HYDERABAD: Flying cadets Bhawana Kanth, Avani Chaturvedi and Mohana Singh are all set to make history on Saturday: they will be commissioned as the first women fighter pilots of the Indian Air Force (IAF).
The three women will be getting their wings as flying officers at the passing out parade reviewed by defence minister Manohar Parrikar at the Air Force Academy, Hyderabad.
The trio cleared the first stage of training and have about 150 hours of flying. After getting inducted into the IAF fighter squadron, they will train for six months on the IAF's advanced jet fighter, the British-built Hawk.
The women, all in their mid-twenties, have already encountered the challenges of being a fighter pilot. Recalling her first solo spin and recovery manoeuvre while flying at 20,000 feet, Bhawana Kant said doubts started creeping into her mind as to what would happen if the aircraft didn't respond.
"I told myself that if I don't do it now, I will always be afraid of it. I spun the aircraft, and to my surprise, the spin was more vicious or so it seemed. But the fighter pilot in me took over and all the recovery actions drilled into us during training came out correctly and the aircraft recovered from the spin and so did my confidence," Kant said.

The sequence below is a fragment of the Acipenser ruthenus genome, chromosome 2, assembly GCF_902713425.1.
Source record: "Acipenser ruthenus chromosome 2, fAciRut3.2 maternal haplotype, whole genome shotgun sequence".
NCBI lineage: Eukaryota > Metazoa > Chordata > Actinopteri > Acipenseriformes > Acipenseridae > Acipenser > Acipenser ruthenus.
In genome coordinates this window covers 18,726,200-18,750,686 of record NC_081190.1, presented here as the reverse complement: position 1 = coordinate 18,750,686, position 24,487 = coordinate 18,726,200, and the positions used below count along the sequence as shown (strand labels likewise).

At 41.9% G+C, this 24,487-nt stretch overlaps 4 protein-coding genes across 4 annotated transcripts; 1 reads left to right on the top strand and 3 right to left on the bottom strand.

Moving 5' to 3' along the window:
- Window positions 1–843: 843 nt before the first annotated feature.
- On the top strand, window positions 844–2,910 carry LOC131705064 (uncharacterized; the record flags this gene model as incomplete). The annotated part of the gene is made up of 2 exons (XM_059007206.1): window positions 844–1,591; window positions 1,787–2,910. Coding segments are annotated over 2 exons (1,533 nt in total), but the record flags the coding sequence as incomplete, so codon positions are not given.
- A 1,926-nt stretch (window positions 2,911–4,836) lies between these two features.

Avani Chaturvedi had to abort her second solo sortie minutes before take-off. "As I started rolling for takeoff near the first marker, I heard the canopy warning audio," she recounted.
"I got confused. However, my training helped me take a decision almost immediately, I aborted the takeoff, bringing the aircraft to a halt safely on the runway. That day I realized how the decision of a split second can get the situation under control or out of control. Had I delayed aborting the takeoff or got airborne with the canopy open, the results could have been catastrophic," Chaturvedi said.
On her first solo night sortie, flying cadet Mohana Singh encountered bad weather with thunder and lightning and she couldn't distinguish between the stars in the sky and a small cluster of lights on the ground.
"I realized that I was not able to maintain any connection between instruments and the visual indications of aircraft attitude. I recalled what my instructor had taught me: No unnecessary head movements, switch over to instruments, trust your instruments. The words echoed in my head. I disregarded the visual indications and continued descent to a lower altitude relying totally on instruments. Once visual with the ground, I got oriented and recovered the aircraft safely," Singh said.